Edited by Humphrey Tonkin and Maria Esposito Frank
[Studies in World Language Problems 3] 2010
► pp. 17–36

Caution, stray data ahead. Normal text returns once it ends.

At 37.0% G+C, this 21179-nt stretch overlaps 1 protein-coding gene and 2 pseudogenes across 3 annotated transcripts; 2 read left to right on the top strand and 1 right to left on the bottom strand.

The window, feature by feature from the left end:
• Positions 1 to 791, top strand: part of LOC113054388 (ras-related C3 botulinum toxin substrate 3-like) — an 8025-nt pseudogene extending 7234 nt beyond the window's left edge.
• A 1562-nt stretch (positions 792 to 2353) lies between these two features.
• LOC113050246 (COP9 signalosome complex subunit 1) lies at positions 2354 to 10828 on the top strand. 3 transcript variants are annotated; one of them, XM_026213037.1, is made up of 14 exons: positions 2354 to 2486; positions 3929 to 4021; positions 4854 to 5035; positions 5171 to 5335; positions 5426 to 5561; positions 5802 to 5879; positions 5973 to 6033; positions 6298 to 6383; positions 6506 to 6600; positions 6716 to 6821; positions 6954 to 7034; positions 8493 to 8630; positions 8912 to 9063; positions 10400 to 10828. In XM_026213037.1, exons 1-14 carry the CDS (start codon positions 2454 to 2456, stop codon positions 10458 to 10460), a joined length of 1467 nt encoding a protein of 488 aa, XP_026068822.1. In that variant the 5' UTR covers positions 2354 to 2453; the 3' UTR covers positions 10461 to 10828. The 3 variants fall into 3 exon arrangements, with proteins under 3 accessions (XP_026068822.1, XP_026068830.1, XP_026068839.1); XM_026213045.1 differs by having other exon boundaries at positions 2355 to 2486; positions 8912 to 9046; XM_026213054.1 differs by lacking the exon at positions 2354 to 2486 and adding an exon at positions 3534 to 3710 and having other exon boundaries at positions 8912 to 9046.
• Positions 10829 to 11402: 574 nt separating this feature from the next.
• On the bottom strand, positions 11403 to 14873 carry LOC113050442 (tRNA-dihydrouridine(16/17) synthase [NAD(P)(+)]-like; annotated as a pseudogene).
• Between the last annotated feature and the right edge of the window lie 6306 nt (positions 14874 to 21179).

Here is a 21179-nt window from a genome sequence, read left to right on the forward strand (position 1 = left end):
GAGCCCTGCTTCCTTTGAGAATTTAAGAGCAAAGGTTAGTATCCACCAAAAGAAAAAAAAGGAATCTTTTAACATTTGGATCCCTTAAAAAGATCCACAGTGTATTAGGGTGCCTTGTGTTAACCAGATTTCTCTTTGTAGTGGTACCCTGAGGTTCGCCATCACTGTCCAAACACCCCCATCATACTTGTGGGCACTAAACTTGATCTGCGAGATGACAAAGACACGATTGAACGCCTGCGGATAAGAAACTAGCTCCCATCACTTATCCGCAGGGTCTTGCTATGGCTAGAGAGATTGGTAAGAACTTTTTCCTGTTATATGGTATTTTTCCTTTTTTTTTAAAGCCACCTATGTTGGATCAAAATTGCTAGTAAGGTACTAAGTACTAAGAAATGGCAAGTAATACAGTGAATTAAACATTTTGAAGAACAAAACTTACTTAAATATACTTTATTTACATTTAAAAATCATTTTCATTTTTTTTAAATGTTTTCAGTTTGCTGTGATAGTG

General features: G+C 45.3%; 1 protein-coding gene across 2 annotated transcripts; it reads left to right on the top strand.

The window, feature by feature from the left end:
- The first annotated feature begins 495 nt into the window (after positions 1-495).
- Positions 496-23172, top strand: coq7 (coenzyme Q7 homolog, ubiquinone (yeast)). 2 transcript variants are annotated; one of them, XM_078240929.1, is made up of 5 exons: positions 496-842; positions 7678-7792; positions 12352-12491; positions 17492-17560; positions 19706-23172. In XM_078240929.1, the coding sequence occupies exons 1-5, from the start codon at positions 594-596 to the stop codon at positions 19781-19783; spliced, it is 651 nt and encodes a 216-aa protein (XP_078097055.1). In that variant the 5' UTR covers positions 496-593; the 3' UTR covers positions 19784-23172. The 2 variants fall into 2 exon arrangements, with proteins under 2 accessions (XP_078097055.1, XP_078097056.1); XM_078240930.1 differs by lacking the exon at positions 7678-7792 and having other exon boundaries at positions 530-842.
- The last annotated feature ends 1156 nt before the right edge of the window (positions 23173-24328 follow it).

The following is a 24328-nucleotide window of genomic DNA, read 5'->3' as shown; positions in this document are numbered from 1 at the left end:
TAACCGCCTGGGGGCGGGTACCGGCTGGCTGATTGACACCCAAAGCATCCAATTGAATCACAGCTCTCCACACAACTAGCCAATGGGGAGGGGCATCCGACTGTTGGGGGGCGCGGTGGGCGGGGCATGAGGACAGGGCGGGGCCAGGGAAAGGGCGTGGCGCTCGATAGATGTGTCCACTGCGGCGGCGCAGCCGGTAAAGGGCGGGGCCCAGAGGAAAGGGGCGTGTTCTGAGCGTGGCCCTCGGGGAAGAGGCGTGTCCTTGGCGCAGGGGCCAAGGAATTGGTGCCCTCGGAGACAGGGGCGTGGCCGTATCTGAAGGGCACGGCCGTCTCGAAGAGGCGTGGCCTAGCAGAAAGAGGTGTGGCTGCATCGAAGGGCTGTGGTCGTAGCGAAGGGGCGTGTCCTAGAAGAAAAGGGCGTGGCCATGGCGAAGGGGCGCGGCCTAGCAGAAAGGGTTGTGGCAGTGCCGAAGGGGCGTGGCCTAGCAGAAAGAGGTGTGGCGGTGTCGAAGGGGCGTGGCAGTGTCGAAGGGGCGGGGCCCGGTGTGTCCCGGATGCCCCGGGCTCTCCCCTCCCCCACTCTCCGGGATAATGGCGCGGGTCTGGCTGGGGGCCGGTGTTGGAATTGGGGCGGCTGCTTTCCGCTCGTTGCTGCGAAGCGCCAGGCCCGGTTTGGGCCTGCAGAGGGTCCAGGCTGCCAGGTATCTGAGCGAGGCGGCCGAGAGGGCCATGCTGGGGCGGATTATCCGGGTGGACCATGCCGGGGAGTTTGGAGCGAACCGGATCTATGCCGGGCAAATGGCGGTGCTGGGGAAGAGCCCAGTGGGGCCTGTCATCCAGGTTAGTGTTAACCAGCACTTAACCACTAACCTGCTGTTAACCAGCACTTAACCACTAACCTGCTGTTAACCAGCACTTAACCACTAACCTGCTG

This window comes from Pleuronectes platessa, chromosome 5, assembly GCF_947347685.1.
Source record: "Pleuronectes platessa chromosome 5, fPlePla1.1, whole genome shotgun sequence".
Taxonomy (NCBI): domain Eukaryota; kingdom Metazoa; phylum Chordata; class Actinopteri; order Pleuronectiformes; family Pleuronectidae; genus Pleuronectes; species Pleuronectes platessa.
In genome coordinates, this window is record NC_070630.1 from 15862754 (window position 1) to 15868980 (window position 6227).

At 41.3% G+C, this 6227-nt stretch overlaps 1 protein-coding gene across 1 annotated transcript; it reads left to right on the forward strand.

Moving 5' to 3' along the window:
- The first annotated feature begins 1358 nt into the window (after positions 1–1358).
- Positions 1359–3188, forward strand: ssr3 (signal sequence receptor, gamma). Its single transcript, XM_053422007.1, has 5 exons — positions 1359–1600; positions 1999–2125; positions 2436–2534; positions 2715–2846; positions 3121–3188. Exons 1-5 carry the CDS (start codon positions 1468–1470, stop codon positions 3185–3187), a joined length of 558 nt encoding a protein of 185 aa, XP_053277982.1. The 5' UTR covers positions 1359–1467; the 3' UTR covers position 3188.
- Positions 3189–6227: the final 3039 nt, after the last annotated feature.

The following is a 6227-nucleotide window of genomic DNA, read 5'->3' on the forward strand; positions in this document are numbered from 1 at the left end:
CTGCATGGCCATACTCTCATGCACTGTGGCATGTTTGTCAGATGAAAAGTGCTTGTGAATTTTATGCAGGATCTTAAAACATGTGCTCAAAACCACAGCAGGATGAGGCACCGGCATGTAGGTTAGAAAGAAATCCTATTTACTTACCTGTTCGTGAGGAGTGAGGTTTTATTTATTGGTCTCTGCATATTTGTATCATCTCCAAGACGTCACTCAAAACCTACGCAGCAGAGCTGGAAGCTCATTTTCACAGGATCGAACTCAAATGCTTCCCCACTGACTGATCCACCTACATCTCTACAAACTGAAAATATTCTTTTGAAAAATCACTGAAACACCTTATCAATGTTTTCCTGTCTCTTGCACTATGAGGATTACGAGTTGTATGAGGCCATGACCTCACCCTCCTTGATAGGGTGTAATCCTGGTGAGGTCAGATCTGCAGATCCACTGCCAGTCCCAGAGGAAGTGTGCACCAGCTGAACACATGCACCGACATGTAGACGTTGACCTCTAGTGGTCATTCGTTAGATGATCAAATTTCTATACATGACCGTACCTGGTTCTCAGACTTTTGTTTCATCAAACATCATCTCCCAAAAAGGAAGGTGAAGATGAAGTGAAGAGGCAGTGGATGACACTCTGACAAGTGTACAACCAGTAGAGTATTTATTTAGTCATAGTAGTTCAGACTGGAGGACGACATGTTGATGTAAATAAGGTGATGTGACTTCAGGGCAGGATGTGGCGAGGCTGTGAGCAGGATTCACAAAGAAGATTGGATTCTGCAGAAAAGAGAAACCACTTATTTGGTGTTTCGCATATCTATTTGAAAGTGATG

South Africa is an example of the urgent need for translation. In moving away from two official languages to eleven, South Africa, limited in resources and unprepared to handle such linguistic complexity at the level of government, has in effect empowered English as the prestige language. The historically compromised Afrikaner population is witnessing the decline of Afrikaans, even though that language is widely used also by the Cape Coloured population. The writer in Afrikaans is having difficulty being heard at times. At the same time English is dominated by received assumptions that exclude indigenous literary forms and the voices that accompany them. In such an environment, translation should be a national priority, not only to make other voices heard but also to broaden the cultural base of English and to include the other cultures and peoples of South Africa in a multilingual discourse. In this sense, translation might mediate among the South African languages – indeed might be seen as a form of reconciliation in which the periphery talks to the center as well as the center to the periphery, and in which all languages are enriched as a result.
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